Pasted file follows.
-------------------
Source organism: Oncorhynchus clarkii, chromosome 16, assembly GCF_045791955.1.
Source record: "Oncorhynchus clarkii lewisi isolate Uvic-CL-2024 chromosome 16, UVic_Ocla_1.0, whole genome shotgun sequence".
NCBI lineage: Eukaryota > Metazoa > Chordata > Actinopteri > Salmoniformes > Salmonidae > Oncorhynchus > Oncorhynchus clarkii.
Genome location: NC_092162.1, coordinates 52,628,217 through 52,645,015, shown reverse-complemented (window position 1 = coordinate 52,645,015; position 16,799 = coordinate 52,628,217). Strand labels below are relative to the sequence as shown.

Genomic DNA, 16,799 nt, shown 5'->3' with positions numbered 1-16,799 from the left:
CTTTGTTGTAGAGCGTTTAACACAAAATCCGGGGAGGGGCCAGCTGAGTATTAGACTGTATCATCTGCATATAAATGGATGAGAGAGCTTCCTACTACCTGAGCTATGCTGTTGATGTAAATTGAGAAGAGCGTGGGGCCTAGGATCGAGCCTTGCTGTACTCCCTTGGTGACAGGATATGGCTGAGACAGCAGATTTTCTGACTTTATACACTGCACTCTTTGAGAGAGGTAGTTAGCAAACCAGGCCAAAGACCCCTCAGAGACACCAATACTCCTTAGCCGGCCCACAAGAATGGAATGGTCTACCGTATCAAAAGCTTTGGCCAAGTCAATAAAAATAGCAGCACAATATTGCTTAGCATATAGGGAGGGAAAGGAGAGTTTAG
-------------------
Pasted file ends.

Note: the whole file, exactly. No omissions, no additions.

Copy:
Source organism: Oncorhynchus clarkii, chromosome 16, assembly GCF_045791955.1.
Source record: "Oncorhynchus clarkii lewisi isolate Uvic-CL-2024 chromosome 16, UVic_Ocla_1.0, whole genome shotgun sequence".
NCBI lineage: Eukaryota > Metazoa > Chordata > Actinopteri > Salmoniformes > Salmonidae > Oncorhynchus > Oncorhynchus clarkii.
Genome location: NC_092162.1, coordinates 52,628,217 through 52,645,015, shown reverse-complemented (window position 1 = coordinate 52,645,015; position 16,799 = coordinate 52,628,217). Strand labels below are relative to the sequence as shown.

Genomic DNA, 16,799 nt, shown 5'->3' with positions numbered 1-16,799 from the left:
CTTTGTTGTAGAGCGTTTAACACAAAATCCGGGGAGGGGCCAGCTGAGTATTAGACTGTATCATCTGCATATAAATGGATGAGAGAGCTTCCTACTACCTGAGCTATGCTGTTGATGTAAATTGAGAAGAGCGTGGGGCCTAGGATCGAGCCTTGCTGTACTCCCTTGGTGACAGGATATGGCTGAGACAGCAGATTTTCTGACTTTATACACTGCACTCTTTGAGAGAGGTAGTTAGCAAACCAGGCCAAAGACCCCTCAGAGACACCAATACTCCTTAGCCGGCCCACAAGAATGGAATGGTCTACCGTATCAAAAGCTTTGGCCAAGTCAATAAAAATAGCAGCACAATATTGCTTAGCATATAGGGAGGGAAAGGAGAGTTTAG